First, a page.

John Isner celebrates following his second-round win over David Nalbandian.
© Mark Dadswell/Getty Images
By Matt Cronin, special to USTA.com
MELBOURNE, Australia -- If there is a chance to play a dramatic five-set match at a major, count Wimbledon folk hero John Isner in. But if there is a way to let go of a critical match at a major, count the North Carolina native out.
Last year at the Aussie Open, Isner went down to Marin Cilic, 9-7, in the fifth set. On Wednesday in Melbourne, he pulled off a 4-6, 6-3, 2-6, 7-6, 10-8 victory over former Wimbledon finalist David Nalbandian.
The match might be remembered for a controversy at 8-8 in the fifth set, when the Argentine was denied an opportunity to challenge an overrule on an Isner first serve at break point, but as Nalbandian said later, that didn't decide the outcome. It was decided by Isner's willingness to stay the course minute after minute in a four-hour, 14-minute match against an all-court player who was on his game. Unlike against Cilic, he stepped up in the contest's decisive points.
"I think I played the big points better," said the U.S. Davis Cupper. "I told myself I didn't want to repeat that effort. I wanted to actually win this one. I think I was going for my shots more. For two, three hours of that match, I felt like he was just too solid for me. Only thing that was keeping me in was my serve, obviously. From the back of the court, he was just not missing much and playing aggressively and really well. I knew he was capable of that. I was hoping he wasn't going to pull it out. I was hanging by a thread, but I kept pulling even with my serve, and I was going for my shots. Eventually it paid off."
It is unlikely that anything lengthwise will ever top Isner and Frenchman Nicolas Mahut's record-breaking three-day marathon at 2010 Wimbledon won by the American, 70-68, in the fifth set in 11 hours, five minutes. It was a match that was talked about throughout the rest of the summer and is something that will forever remain part of tennis lore.
His win over Nalbandian wasn't as physically taxing, but it was over a former top-five player who once gave hell to the legendary Roger Federer. But like he did against Mahut, the 6-foot-9-inch Isner was able to put his serve on autopilot and bomb ace after service winner.
"I think one thing that helps me is my service motion. I feel like it's pretty natural," he said. "So even when I'm tired and my legs really aren't underneath me, I'm able to still get free points on my serve and make a lot of first serves and whatnot. When it gets to a point when I'm running on fumes, it's just serve and forehand, hit it as hard as I can."
Isner loves the big moments, but what he likes more is succeeding in the huge matches against elite players when a lot is on the line. On the Australian Open's third main court, Margaret Court Arena, which is arguably the most fun place in Melbourne to watch a match because of its intimacy, Isner has been a drama king. The full house was roaring during his match against Nalbandian, like they were in the Cilic match, and they were when he took out Gael Monfils two years ago, when Isner won the match and he imitated the Superman celebration technique of his favorite NFL player, Panther quarterback Cam Newton.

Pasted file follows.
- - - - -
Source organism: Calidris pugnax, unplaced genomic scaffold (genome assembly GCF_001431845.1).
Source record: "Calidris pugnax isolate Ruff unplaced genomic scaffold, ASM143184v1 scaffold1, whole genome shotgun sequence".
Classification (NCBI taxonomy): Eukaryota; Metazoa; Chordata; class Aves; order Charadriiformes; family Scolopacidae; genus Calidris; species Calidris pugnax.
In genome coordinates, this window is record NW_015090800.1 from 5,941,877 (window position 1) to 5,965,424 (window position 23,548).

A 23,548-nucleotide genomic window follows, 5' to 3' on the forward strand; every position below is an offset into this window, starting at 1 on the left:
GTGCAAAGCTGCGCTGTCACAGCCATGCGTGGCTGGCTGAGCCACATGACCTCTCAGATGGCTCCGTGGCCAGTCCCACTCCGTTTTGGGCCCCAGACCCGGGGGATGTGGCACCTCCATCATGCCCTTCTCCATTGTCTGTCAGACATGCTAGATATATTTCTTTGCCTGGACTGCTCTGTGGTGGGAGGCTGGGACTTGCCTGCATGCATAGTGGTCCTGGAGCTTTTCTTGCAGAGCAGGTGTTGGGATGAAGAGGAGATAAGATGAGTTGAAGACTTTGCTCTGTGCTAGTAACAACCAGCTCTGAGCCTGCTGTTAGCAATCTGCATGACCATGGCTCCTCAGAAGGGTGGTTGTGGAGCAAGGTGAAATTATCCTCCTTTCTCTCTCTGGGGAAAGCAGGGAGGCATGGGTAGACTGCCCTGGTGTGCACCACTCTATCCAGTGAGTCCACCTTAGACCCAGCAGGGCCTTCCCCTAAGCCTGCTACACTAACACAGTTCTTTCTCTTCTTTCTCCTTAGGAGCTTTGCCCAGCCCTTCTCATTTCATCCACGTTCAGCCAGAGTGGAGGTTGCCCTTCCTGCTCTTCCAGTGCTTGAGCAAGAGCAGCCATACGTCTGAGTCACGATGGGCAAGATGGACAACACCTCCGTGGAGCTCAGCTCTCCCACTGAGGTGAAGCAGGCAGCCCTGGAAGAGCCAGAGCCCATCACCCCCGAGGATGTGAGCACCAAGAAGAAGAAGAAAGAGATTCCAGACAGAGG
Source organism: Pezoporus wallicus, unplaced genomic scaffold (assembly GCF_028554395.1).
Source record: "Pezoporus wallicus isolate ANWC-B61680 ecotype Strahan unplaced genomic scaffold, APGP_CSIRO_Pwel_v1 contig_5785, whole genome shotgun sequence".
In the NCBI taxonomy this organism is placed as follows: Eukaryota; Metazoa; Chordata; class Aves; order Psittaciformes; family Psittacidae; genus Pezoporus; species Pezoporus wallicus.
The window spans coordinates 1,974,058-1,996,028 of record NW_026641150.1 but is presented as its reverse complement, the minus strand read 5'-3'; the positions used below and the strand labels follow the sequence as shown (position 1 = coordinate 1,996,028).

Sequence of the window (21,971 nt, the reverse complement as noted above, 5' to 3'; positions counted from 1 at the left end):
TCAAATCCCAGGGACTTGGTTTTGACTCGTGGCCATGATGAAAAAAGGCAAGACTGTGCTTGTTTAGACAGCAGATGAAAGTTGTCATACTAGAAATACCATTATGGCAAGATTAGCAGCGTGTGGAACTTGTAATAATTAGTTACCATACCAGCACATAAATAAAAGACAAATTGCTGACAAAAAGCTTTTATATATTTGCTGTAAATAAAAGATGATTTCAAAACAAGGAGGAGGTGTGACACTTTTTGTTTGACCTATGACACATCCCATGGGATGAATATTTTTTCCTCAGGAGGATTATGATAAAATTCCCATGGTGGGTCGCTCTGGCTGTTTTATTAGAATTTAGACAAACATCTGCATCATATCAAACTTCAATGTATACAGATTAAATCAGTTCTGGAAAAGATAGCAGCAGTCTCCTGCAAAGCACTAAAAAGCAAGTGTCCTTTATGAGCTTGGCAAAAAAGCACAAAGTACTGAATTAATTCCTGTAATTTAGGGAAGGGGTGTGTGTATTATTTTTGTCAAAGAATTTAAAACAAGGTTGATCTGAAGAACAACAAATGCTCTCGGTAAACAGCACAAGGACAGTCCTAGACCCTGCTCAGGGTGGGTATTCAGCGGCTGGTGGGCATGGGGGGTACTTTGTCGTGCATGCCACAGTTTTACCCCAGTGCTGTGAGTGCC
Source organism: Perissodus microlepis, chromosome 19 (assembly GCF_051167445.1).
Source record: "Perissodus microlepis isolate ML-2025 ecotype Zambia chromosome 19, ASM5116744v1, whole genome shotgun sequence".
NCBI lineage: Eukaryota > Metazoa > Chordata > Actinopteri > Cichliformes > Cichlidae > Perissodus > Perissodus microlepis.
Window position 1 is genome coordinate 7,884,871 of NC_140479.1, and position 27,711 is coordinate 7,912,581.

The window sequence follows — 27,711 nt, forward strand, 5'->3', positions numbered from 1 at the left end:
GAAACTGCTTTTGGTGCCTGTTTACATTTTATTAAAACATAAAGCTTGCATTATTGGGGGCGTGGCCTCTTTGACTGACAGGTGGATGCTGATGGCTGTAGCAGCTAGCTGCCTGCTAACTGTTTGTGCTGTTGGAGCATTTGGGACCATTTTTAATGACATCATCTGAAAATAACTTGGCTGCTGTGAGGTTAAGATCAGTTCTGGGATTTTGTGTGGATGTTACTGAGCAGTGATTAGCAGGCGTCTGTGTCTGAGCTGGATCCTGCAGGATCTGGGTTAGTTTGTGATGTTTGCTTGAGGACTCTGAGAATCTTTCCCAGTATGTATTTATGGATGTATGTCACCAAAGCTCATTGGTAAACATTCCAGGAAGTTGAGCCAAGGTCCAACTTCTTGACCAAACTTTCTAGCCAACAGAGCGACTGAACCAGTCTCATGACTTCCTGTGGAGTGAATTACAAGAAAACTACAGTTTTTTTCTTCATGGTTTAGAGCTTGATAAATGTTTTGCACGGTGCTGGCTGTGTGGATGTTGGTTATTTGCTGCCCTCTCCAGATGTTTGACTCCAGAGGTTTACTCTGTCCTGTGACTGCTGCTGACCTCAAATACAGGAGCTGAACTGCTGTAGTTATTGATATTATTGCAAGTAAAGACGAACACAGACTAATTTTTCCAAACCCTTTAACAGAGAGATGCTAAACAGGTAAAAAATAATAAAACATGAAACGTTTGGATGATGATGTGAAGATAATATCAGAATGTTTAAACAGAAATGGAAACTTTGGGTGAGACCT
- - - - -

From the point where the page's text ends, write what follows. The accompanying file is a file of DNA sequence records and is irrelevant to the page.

"The crowd, they're right on top of you," he said. It's not the biggest stadium, but it's always packed. It's just a lot of fun. It's really loud. You want to give it your all there, and that's what both of us did in front of that crowd."
Isner called the victory a gut check. After his loss to Cilic last season, he lost control of his game and only reached two quarterfinals through Wimbledon. He wants to play Davis Cup against Switzerland away next month, and he showed a former Australian Open champion a lot with his effort.
"If Captain Courier decides to put me in, it would give me confidence for that," he said. "It's huge. I want to keep on winning."
Isner's next opponent is pretty familiar to U.S. fans: Spanish serve-and-volleyer Feliciano Lopez, who took down Andy Roddick at Wimbledon and then Mardy Fish in the U.S.'s Davis Cup loss in Austin shortly after that. But 16th seed Isner bested the Spaniard a few months ago at the Paris Indoors. Lopez does not return anywhere near as well as Nalbandian, so Isner should be able to hold serve a little easier. But he's going to have to return very well and get his passing game going. He's been working hard on improving his all-around game, and he has developed a little more pop on his backhand and is volleying more efficiently, but against a rushing Lopez, returning will be put at a premium.
"I can take that match," Isner said. "I think I will have some confidence from [when I beat him last]. But he's tough, lefty, and he can do a lot with his serve and a lot with his slice backhand, and he's aggressive. It will be a fun match, for sure."